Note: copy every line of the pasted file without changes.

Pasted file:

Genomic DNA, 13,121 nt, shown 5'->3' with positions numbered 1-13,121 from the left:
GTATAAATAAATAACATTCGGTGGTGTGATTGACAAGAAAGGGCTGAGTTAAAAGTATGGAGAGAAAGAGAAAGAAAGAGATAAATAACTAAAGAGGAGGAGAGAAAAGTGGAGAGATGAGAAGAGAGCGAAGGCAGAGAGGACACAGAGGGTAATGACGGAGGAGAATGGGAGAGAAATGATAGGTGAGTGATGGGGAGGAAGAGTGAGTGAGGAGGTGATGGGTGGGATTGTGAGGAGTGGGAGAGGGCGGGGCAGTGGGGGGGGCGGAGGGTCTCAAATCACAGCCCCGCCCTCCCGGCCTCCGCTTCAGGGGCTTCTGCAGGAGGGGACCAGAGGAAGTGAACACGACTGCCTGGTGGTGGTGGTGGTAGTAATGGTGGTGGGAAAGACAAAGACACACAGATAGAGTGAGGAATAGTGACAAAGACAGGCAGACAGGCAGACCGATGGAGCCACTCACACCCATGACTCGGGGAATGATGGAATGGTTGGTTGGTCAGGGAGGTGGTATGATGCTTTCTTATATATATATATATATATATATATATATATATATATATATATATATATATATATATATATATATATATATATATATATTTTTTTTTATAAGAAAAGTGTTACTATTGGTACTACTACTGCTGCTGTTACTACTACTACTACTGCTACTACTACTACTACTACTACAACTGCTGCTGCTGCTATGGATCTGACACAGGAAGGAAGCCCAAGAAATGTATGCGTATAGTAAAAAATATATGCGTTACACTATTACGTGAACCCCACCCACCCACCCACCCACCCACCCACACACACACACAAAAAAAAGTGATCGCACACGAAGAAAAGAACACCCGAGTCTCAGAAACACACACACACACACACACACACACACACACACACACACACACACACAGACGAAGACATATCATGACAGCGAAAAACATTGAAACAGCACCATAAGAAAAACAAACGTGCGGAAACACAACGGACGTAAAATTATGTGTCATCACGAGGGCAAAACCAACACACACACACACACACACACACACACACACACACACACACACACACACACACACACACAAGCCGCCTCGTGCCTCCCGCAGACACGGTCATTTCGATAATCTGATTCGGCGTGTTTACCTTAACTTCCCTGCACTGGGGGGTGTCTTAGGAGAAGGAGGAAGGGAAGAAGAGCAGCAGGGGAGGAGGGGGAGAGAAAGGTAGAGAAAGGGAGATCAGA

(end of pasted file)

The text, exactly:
Genomic DNA, 13,121 nt, shown 5'->3' with positions numbered 1-13,121 from the left:
GTATAAATAAATAACATTCGGTGGTGTGATTGACAAGAAAGGGCTGAGTTAAAAGTATGGAGAGAAAGAGAAAGAAAGAGATAAATAACTAAAGAGGAGGAGAGAAAAGTGGAGAGATGAGAAGAGAGCGAAGGCAGAGAGGACACAGAGGGTAATGACGGAGGAGAATGGGAGAGAAATGATAGGTGAGTGATGGGGAGGAAGAGTGAGTGAGGAGGTGATGGGTGGGATTGTGAGGAGTGGGAGAGGGCGGGGCAGTGGGGGGGGCGGAGGGTCTCAAATCACAGCCCCGCCCTCCCGGCCTCCGCTTCAGGGGCTTCTGCAGGAGGGGACCAGAGGAAGTGAACACGACTGCCTGGTGGTGGTGGTGGTAGTAATGGTGGTGGGAAAGACAAAGACACACAGATAGAGTGAGGAATAGTGACAAAGACAGGCAGACAGGCAGACCGATGGAGCCACTCACACCCATGACTCGGGGAATGATGGAATGGTTGGTTGGTCAGGGAGGTGGTATGATGCTTTCTTATATATATATATATATATATATATATATATATATATATATATATATATATATATATATATATATATATATATATATATTTTTTTTTATAAGAAAAGTGTTACTATTGGTACTACTACTGCTGCTGTTACTACTACTACTACTGCTACTACTACTACTACTACTACAACTGCTGCTGCTGCTATGGATCTGACACAGGAAGGAAGCCCAAGAAATGTATGCGTATAGTAAAAAATATATGCGTTACACTATTACGTGAACCCCACCCACCCACCCACCCACCCACCCACACACACACACAAAAAAAAGTGATCGCACACGAAGAAAAGAACACCCGAGTCTCAGAAACACACACACACACACACACACACACACACACACACACACACACACACAGACGAAGACATATCATGACAGCGAAAAACATTGAAACAGCACCATAAGAAAAACAAACGTGCGGAAACACAACGGACGTAAAATTATGTGTCATCACGAGGGCAAAACCAACACACACACACACACACACACACACACACACACACACACACACACACACACACACACACAAGCCGCCTCGTGCCTCCCGCAGACACGGTCATTTCGATAATCTGATTCGGCGTGTTTACCTTAACTTCCCTGCACTGGGGGGTGTCTTAGGAGAAGGAGGAAGGGAAGAAGAGCAGCAGGGGAGGAGGGGGAGAGAAAGGTAGAGAAAGGGAGATCAGA